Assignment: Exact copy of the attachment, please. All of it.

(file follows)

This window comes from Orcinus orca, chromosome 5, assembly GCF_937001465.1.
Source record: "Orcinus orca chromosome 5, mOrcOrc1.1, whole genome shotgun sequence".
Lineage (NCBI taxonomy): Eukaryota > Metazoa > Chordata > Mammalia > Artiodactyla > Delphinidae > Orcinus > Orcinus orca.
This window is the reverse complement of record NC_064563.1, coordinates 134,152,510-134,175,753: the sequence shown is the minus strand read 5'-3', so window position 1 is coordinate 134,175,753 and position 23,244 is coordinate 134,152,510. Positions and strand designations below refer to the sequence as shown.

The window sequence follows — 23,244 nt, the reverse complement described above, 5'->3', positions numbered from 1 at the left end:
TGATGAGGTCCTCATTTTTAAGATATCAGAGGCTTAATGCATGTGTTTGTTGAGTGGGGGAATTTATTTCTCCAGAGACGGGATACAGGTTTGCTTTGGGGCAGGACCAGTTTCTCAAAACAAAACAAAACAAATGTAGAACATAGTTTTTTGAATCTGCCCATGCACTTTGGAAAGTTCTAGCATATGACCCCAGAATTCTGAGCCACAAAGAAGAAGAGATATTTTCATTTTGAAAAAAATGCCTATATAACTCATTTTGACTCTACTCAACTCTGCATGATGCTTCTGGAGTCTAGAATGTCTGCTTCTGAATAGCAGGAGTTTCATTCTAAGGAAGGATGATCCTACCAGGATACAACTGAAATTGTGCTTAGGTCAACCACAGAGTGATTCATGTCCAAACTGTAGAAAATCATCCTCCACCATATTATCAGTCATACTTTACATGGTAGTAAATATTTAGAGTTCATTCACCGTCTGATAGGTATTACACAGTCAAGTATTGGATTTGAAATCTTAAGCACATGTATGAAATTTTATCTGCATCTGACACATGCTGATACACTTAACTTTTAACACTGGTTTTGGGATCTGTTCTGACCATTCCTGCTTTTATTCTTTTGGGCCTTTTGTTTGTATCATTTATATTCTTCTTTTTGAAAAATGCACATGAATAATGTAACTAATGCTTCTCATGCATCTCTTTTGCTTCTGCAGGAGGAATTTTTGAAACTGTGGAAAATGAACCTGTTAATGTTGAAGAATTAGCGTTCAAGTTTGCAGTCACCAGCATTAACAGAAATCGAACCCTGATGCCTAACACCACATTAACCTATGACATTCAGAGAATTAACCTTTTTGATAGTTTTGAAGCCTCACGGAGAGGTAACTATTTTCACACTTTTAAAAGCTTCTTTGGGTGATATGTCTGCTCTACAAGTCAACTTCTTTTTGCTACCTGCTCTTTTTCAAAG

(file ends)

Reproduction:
This window comes from Orcinus orca, chromosome 5, assembly GCF_937001465.1.
Source record: "Orcinus orca chromosome 5, mOrcOrc1.1, whole genome shotgun sequence".
Lineage (NCBI taxonomy): Eukaryota > Metazoa > Chordata > Mammalia > Artiodactyla > Delphinidae > Orcinus > Orcinus orca.
This window is the reverse complement of record NC_064563.1, coordinates 134,152,510-134,175,753: the sequence shown is the minus strand read 5'-3', so window position 1 is coordinate 134,175,753 and position 23,244 is coordinate 134,152,510. Positions and strand designations below refer to the sequence as shown.

The window sequence follows — 23,244 nt, the reverse complement described above, 5'->3', positions numbered from 1 at the left end:
TGATGAGGTCCTCATTTTTAAGATATCAGAGGCTTAATGCATGTGTTTGTTGAGTGGGGGAATTTATTTCTCCAGAGACGGGATACAGGTTTGCTTTGGGGCAGGACCAGTTTCTCAAAACAAAACAAAACAAATGTAGAACATAGTTTTTTGAATCTGCCCATGCACTTTGGAAAGTTCTAGCATATGACCCCAGAATTCTGAGCCACAAAGAAGAAGAGATATTTTCATTTTGAAAAAAATGCCTATATAACTCATTTTGACTCTACTCAACTCTGCATGATGCTTCTGGAGTCTAGAATGTCTGCTTCTGAATAGCAGGAGTTTCATTCTAAGGAAGGATGATCCTACCAGGATACAACTGAAATTGTGCTTAGGTCAACCACAGAGTGATTCATGTCCAAACTGTAGAAAATCATCCTCCACCATATTATCAGTCATACTTTACATGGTAGTAAATATTTAGAGTTCATTCACCGTCTGATAGGTATTACACAGTCAAGTATTGGATTTGAAATCTTAAGCACATGTATGAAATTTTATCTGCATCTGACACATGCTGATACACTTAACTTTTAACACTGGTTTTGGGATCTGTTCTGACCATTCCTGCTTTTATTCTTTTGGGCCTTTTGTTTGTATCATTTATATTCTTCTTTTTGAAAAATGCACATGAATAATGTAACTAATGCTTCTCATGCATCTCTTTTGCTTCTGCAGGAGGAATTTTTGAAACTGTGGAAAATGAACCTGTTAATGTTGAAGAATTAGCGTTCAAGTTTGCAGTCACCAGCATTAACAGAAATCGAACCCTGATGCCTAACACCACATTAACCTATGACATTCAGAGAATTAACCTTTTTGATAGTTTTGAAGCCTCACGGAGAGGTAACTATTTTCACACTTTTAAAAGCTTCTTTGGGTGATATGTCTGCTCTACAAGTCAACTTCTTTTTGCTACCTGCTCTTTTTCAAAG